“Everyone who has an appreciation for this should respect that and I think Porth is really good with dealing with people and he’s a really easy guy to get along with. Also, he’s hilarious and he thinks we’re funny. He has dad jokes, we have dad jokes, it’s like a big dad joke festival.”
It’s early wake-up calls, late-night writing, and dad-life in between, but he wouldn’t have it any other way.
“Here and there I’ve done the show from home and on commercial breaks you’re running saying, ok, come on! Let’s go! I have to get back to the show! Stop fighting! Eat your breakfast!” Rexrode laughed.
Grant Cohn’s Trolling of Players is Unacceptable
After an altercation between Javon Kinlaw of the San Francisco 49ers and Grant Cohn, it became clear that Kinlaw was being trolled by a member of the media.
Grant Cohn is a media member who writes for the FanNation 49ers blog on SI.com. He also talks about the team on his YouTube channel, which has over 48,000 subscribers as of noon Thursday. His father, Lowell, was a longtime columnist in the Bay Area.
Javon Kinlaw is a defensive lineman, whom the San Francisco 49ers drafted in the first round despite concerns about the durability of his knee. He played four games last season, his second in the league.
The two were involved in two confrontations this week. The first one occurred off to the side of the 49ers’ practice field. Kinlaw apparently cursed at Cohn and knocked his hat from atop his head. Later in the day, Kinlaw again swore at Cohn, this time after joining a live stream on Cohn’s YouTube channel. (Side note: I have never felt so freaking old as I did while typing that previous sentence.)
OK. That’s my attempt at an absolutely straightforward and objective summary of a situation that scares the hell out of me. Not because a player was mad at a member of the media. I’ve had it happen to me and I’ve seen it happen to others. It’s my opinion that this has been happening for as long as human beings have scrutinized the athletic efforts of other human beings.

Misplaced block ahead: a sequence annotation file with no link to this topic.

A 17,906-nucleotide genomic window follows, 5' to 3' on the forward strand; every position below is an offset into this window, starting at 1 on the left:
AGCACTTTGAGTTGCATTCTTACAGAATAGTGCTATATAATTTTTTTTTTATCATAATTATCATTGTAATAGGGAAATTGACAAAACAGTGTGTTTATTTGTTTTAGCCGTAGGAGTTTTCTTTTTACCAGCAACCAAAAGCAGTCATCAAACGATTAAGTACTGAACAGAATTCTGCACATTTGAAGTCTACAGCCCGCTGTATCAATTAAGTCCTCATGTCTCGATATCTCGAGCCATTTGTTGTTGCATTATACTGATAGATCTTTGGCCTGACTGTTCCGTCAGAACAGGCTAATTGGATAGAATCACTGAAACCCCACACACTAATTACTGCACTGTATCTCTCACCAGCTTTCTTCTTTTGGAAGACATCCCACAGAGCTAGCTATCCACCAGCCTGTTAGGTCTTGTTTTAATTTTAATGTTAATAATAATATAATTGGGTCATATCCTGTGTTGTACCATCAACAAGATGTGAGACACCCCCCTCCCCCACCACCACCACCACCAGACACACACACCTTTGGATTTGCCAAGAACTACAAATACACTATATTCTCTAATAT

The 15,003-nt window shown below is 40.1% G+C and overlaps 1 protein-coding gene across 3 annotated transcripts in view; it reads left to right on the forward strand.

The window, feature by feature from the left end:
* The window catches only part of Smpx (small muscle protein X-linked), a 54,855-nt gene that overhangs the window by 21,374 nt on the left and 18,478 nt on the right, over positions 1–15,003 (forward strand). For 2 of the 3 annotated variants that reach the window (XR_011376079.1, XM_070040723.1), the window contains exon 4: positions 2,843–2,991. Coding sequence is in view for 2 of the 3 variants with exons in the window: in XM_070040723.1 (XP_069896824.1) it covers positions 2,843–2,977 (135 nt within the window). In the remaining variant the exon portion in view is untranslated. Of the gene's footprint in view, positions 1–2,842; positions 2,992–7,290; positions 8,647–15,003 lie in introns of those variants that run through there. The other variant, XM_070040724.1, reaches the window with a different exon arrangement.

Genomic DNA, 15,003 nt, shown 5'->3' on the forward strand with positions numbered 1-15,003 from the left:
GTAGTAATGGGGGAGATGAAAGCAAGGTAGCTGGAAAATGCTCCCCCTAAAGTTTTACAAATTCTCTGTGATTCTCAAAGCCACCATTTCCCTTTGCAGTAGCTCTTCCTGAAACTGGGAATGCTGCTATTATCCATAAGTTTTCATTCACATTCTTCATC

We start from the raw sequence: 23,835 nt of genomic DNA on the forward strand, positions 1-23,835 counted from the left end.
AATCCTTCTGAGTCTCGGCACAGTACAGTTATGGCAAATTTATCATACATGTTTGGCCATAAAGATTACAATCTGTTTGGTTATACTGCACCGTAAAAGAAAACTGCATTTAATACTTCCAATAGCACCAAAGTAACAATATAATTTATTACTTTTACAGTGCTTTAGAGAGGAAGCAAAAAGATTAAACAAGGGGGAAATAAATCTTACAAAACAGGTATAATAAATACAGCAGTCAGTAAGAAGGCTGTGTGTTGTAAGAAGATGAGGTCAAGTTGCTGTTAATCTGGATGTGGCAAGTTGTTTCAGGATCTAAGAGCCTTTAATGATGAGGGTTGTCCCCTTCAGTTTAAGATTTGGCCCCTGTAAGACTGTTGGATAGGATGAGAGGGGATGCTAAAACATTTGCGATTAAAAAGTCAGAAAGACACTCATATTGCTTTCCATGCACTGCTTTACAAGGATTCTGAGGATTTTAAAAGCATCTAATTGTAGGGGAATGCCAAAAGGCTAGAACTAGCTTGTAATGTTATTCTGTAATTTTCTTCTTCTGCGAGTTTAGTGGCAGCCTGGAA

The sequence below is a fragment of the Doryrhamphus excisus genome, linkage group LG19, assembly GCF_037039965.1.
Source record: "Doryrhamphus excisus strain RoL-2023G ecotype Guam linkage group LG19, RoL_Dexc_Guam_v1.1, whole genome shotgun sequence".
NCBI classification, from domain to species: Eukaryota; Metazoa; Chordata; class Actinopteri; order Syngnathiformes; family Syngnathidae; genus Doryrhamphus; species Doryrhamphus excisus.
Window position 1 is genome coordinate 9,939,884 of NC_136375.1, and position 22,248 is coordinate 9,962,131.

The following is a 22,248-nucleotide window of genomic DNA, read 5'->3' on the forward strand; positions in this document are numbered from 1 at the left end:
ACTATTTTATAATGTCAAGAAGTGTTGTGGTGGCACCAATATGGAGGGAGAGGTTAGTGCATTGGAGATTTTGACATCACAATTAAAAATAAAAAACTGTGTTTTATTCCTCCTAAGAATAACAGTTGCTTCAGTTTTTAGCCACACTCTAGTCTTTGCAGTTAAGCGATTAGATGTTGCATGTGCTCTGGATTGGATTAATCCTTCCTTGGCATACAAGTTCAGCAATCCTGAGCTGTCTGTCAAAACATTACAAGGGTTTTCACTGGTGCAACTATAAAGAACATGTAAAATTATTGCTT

What scared me was that I was seeing some version of the future of sports media. A future in which media members behaved like YouTube trolls, acting purposely ridiculous or antagonistic to initiate conflicts that could be turned into more conflicts that would could be gleefully recounted as content for the audience. I thought that because that’s pretty much what Cohn did:https://youtu.be/4Hf9sjBttFY
Cohn essentially bragged about the number of different things he said that may have prompted Kinlaw’s reaction, and you know what? It worked. Kinlaw got mad. He confronted Cohn. Twice. TMZ published a story about it. So did SFGate.com.
This is troll behavior. You know, the online pests who say or do something intended to provoke a reaction, and once they get that reaction, they recount and scrutinize that reaction with an eye toward triggering another reaction. Lather, rinse repeat. Increasingly, entire online media ecosystems consist of nothing more than people who don’t like each other talking about how much they don’t like one another.
I’m not going to pretend this is entirely new in sports media. Sports columnists have been known to make reputations with their willingness to be critical of the home team. A huge part of Skip Bayless’ brand is his unwavering insistence on highlighting Lebron James’ perceived flaws. Stephen A. Smith has engaged in public feuds with players, namely Kevin Durant.